All of that comes with the territory with generally any NES game that you might play to this day, and especially RPGs. It’s just a genre that has evolved quite a bit more than, say, platformers. A failure to look past the issues in Faxanadu, or really, any retro game, outside of failures of design within the context of the system itself, is just being pedantic. So if you can put yourself in the right frame of mind, Faxanadu is kind of wonderful.
The combination of RPG and action-platforming, stiff as it is, is really satisfying. There’s a simplicity of mechanics that makes this easily one of the most fun-to-play of all action RPGs, and the way that you progress through the world, while highly schematic (open area, town, dungeon, repeat repeat repeat) gives a sense of scope like few games of this ilk. That sense of interconnectedness is something I really appreciate in an RPG, and primitive though it is, the world building in Faxanadu is really quite the accomplishment.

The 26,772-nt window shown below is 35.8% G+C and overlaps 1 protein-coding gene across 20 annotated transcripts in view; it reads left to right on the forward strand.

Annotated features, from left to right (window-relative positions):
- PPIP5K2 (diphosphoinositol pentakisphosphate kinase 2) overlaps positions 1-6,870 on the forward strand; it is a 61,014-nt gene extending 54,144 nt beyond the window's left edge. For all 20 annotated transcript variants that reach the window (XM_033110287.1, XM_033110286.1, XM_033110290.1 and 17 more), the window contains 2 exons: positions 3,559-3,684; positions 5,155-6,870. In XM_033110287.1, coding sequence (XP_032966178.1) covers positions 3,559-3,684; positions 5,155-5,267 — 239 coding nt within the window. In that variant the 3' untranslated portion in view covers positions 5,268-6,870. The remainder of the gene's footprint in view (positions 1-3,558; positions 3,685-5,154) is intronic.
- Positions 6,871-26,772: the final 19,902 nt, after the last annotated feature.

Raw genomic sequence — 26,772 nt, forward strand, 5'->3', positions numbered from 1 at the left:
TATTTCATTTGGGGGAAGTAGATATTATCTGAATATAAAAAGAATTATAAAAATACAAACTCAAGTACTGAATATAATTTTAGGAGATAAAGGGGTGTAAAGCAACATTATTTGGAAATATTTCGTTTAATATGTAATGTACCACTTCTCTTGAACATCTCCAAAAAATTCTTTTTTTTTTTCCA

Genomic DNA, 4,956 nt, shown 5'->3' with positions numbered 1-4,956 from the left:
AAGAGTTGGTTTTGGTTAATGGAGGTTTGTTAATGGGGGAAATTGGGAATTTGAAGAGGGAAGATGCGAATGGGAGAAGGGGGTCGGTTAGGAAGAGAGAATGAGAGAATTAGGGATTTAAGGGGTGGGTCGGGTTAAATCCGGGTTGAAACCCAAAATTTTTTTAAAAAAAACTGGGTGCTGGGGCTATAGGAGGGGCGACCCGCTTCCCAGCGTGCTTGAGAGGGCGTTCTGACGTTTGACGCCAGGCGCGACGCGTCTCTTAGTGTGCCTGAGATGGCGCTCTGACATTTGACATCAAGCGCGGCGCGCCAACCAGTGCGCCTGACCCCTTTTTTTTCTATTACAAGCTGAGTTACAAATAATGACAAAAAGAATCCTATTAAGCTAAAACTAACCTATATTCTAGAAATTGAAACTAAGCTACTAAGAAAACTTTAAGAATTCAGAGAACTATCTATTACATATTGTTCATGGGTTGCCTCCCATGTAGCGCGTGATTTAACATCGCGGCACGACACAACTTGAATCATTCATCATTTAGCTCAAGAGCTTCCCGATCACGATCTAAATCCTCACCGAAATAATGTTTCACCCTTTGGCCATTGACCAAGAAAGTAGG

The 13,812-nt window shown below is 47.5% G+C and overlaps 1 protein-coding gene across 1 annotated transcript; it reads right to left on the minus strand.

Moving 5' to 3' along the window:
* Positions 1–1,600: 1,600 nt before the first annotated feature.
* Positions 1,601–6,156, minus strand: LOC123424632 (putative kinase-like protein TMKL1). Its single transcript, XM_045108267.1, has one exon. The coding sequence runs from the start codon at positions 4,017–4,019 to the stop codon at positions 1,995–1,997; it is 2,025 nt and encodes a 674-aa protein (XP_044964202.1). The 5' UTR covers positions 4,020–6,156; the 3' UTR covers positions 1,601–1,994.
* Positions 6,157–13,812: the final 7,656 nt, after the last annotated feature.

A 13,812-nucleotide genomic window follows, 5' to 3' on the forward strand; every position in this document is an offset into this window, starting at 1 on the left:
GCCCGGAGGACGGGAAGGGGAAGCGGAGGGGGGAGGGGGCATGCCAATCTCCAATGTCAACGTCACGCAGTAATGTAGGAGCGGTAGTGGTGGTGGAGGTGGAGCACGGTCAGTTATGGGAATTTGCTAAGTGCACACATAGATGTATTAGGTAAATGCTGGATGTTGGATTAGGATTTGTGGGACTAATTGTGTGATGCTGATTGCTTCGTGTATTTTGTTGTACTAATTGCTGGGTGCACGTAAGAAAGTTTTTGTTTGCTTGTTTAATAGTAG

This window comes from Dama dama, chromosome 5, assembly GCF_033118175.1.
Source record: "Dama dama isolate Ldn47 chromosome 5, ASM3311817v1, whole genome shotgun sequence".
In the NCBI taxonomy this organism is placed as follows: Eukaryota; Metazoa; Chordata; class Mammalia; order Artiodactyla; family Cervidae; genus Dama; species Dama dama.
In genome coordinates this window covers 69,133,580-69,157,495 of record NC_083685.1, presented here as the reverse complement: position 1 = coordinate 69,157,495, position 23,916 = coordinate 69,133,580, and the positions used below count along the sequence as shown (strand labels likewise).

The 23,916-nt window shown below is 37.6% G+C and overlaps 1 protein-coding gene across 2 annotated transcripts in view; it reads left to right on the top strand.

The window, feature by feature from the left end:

Yeah, it’s probably about as niche a game as they come, and if you’re not pre-disposed to the charms of a game like this, you’re not likely to get a whole lot out of Faxanadu. But give the game a shot - if you’re of an open mind and (probably) of a certain age, Faxanadu is probably the best example of an underserved genre that you’re likely to see.